some are on their trikes.

Beware the pavement cyclists
and joggers sweating hot,
or they’ll knock you to the road
where you’ll be run down by a bus.

In the shops avoid the aisles
where toilet rolls are gone.
Bananas are quite nourishing
and soups are always fun.

Swerve to the left and then
Swerve to the right.
Keep two metres distance
and you’ll come out alright.

Jenyth Worsley April 2020

Virus Diary – by Brenda Stones

Yes, I’ve got it. Got IT. Not just The Flu, I reckon, but THE flu. How can you be sure, with no testing available? Well, you check the list of symptoms daily: yes, got that one; no, not as bad as that one, but mainly it’s that feeling yuk for days and weeks on end.

It all started at the 274 bus stop (yes, we can blame the 274 for most ills in our London neighbourhood). I just missed one of those rare passings, because they’d moved the bus stop back from the Zoo to Regent’s Park Road, so I was stood for 20 mins in freezing winds and blustering rain waiting for a glimmer of red to appear down the road. I felt my resistance levels to the London bugs slipping down around my ankles; and sure enough the next morning there I was coughing in bed and having no trouble in isolating for a week.

But people’s reactions were strange back then, in early March. When I said I was self-isolating, most friends responded with jokes at the novelty of it: “Oh yes, most of my life has been self-isolation.” There was no hint of sympathy; either it just passed over their heads, as the dreaded illness was still something weird out in China, or else I feared I’d be accused of deficient hand-washing.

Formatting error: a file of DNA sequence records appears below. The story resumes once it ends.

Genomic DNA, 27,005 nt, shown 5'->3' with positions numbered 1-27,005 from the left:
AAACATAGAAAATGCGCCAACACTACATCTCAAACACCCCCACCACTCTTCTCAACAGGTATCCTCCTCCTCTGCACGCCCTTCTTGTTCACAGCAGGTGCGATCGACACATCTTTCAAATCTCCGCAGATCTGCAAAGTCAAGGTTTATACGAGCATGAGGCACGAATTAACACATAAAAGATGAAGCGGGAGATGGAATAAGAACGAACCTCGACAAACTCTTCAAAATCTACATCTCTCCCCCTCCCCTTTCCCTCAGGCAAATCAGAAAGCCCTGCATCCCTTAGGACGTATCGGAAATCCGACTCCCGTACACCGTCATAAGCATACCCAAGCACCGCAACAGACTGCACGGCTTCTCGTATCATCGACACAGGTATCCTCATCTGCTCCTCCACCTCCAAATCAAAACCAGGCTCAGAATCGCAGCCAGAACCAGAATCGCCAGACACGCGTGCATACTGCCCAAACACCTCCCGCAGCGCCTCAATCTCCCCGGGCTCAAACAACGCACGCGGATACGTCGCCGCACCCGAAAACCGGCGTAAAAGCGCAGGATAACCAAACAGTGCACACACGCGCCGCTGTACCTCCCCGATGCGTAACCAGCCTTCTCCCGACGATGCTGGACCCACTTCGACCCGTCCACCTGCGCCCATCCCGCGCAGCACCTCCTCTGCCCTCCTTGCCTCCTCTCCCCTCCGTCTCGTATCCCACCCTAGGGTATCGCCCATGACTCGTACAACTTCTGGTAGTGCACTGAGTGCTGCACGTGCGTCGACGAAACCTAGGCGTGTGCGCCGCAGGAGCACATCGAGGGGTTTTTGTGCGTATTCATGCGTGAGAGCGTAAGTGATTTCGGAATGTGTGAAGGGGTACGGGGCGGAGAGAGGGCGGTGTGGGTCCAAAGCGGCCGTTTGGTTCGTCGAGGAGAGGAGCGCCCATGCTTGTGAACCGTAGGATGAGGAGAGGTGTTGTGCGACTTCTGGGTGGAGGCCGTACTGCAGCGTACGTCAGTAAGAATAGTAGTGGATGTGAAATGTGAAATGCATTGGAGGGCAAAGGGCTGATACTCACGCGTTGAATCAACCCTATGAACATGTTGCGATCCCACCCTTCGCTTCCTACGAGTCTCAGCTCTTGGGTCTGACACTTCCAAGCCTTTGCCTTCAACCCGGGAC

Then after the first week of extreme symptoms, we moved into the second week when the government was tentatively introducing social distancing. By this point nobody wanted to hear about other people’s illness because they were stocking up on their hand sanitisers and loo rolls, and it was still a bit of an exotic experiment to fortify their family strongholds.

That’s when I noticed real differences in attitude: those who had not encountered the illness drew their battle lines ‘out there’, protecting themselves from other people who dared to approach closer than 2 metres; whereas if you’ve got the illness, your battle lines are inside you, as you check for night sweats and straining lungs, imagining it’s all much worse than it might be.

Into the third week I was seduced into feeling I was recovering, venturing out for tennis (which was still permitted) and long bike rides. But then out of the blue it resurfaced. Had I re-infected myself, or had I unwittingly handled something suspect, or were the germs just more persistent in taking hold? Again I googled for virus relapse, but all I came up with was one woman in Japan who might have got it a second time round.

The trouble is that there’s no manual for this. We’re used to scientific explanations for everything in life, but this one is unexplored territory. So any pattern of symptoms might be just how it affects you. Nobody knows. There’s no treatment, except for gallons of water and the occasional paracetamol. We should really form Support Groups to swap symptoms and thereby collect data.

Of course I’m hugely relieved not to be carted off for a ventilator or suffering the terrible experiences we see in Italy and Spain. My battle field is rather more domestic and internal, for now.

The people I really feel for are also three friends of mine with cancers and tumours who have been ‘de-prioritised’ for treatment: they’ve lost their operation slots because of rescheduling of priorities by the NHS, so they might well become indirect casualties of the illness.

And when they talk of next winter, when it’s due to resurface, one’s heart sinks. Can our bodies keep fighting for that long? I’m stocking up on books and wine; it’s going to be a long haul.

Brenda Stones – 30 March 2020